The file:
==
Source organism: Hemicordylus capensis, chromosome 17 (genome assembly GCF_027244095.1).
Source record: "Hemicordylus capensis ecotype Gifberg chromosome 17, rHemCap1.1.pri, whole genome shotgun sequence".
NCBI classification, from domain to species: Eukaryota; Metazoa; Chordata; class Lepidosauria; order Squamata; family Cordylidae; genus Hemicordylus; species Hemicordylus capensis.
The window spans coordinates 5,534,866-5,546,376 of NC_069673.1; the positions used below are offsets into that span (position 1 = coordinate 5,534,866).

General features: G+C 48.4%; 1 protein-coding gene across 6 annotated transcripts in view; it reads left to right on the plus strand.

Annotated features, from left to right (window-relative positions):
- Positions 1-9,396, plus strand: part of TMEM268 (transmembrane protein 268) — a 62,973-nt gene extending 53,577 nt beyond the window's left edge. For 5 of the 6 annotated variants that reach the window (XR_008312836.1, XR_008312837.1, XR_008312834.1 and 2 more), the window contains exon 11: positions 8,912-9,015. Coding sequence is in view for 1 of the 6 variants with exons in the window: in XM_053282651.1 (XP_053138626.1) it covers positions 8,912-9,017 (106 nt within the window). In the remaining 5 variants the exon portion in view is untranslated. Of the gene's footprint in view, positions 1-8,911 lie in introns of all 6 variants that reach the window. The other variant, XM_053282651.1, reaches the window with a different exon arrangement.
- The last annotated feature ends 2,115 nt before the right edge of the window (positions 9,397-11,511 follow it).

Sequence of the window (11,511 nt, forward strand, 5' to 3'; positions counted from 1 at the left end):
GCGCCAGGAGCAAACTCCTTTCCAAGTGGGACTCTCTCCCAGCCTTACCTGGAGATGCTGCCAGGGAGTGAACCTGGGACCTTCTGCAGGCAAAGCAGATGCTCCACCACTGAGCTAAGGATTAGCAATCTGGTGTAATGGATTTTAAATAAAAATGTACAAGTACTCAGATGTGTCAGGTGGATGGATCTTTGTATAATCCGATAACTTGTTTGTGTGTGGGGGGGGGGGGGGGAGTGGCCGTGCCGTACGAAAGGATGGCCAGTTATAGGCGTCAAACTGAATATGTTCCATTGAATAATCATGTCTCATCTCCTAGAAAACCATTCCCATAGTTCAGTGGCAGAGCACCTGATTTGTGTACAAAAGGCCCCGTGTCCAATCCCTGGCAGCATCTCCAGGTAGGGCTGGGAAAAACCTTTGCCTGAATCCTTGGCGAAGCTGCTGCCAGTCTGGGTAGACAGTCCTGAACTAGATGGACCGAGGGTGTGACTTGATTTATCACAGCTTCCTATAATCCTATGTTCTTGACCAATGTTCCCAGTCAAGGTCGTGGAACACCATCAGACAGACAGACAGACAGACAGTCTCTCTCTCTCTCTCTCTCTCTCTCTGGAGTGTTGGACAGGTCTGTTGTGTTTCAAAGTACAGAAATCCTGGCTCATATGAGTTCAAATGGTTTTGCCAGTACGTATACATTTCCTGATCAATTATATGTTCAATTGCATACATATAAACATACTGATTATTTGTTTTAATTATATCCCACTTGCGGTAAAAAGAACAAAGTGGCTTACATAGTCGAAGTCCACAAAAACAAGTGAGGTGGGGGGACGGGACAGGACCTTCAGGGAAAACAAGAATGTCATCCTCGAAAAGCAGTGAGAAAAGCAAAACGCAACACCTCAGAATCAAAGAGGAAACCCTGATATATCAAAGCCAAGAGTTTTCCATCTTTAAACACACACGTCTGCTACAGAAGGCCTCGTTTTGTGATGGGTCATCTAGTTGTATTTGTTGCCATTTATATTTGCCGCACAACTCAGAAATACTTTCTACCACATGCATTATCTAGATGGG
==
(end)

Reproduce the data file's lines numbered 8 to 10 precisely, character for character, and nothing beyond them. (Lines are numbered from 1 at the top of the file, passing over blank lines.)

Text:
- The last annotated feature ends 2,115 nt before the right edge of the window (positions 9,397-11,511 follow it).

Sequence of the window (11,511 nt, forward strand, 5' to 3'; positions counted from 1 at the left end):
GCGCCAGGAGCAAACTCCTTTCCAAGTGGGACTCTCTCCCAGCCTTACCTGGAGATGCTGCCAGGGAGTGAACCTGGGACCTTCTGCAGGCAAAGCAGATGCTCCACCACTGAGCTAAGGATTAGCAATCTGGTGTAATGGATTTTAAATAAAAATGTACAAGTACTCAGATGTGTCAGGTGGATGGATCTTTGTATAATCCGATAACTTGTTTGTGTGTGGGGGGGGGGGGGGGAGTGGCCGTGCCGTACGAAAGGATGGCCAGTTATAGGCGTCAAACTGAATATGTTCCATTGAATAATCATGTCTCATCTCCTAGAAAACCATTCCCATAGTTCAGTGGCAGAGCACCTGATTTGTGTACAAAAGGCCCCGTGTCCAATCCCTGGCAGCATCTCCAGGTAGGGCTGGGAAAAACCTTTGCCTGAATCCTTGGCGAAGCTGCTGCCAGTCTGGGTAGACAGTCCTGAACTAGATGGACCGAGGGTGTGACTTGATTTATCACAGCTTCCTATAATCCTATGTTCTTGACCAATGTTCCCAGTCAAGGTCGTGGAACACCATCAGACAGACAGACAGACAGACAGTCTCTCTCTCTCTCTCTCTCTCTCTCTGGAGTGTTGGACAGGTCTGTTGTGTTTCAAAGTACAGAAATCCTGGCTCATATGAGTTCAAATGGTTTTGCCAGTACGTATACATTTCCTGATCAATTATATGTTCAATTGCATACATATAAACATACTGATTATTTGTTTTAATTATATCCCACTTGCGGTAAAAAGAACAAAGTGGCTTACATAGTCGAAGTCCACAAAAACAAGTGAGGTGGGGGGACGGGACAGGACCTTCAGGGAAAACAAGAATGTCATCCTCGAAAAGCAGTGAGAAAAGCAAAACGCAACACCTCAGAATCAAAGAGGAAACCCTGATATATCAAAGCCAAGAGTTTTCCATCTTTAAACACACACGTCTGCTACAGAAGGCCTCGTTTTGTGATGGGTCATCTAGTTGTATTTGTTGCCATTTATATTTGCCGCACAACTCAGAAATACTTTCTACCACATGCATTATCTAGATGGG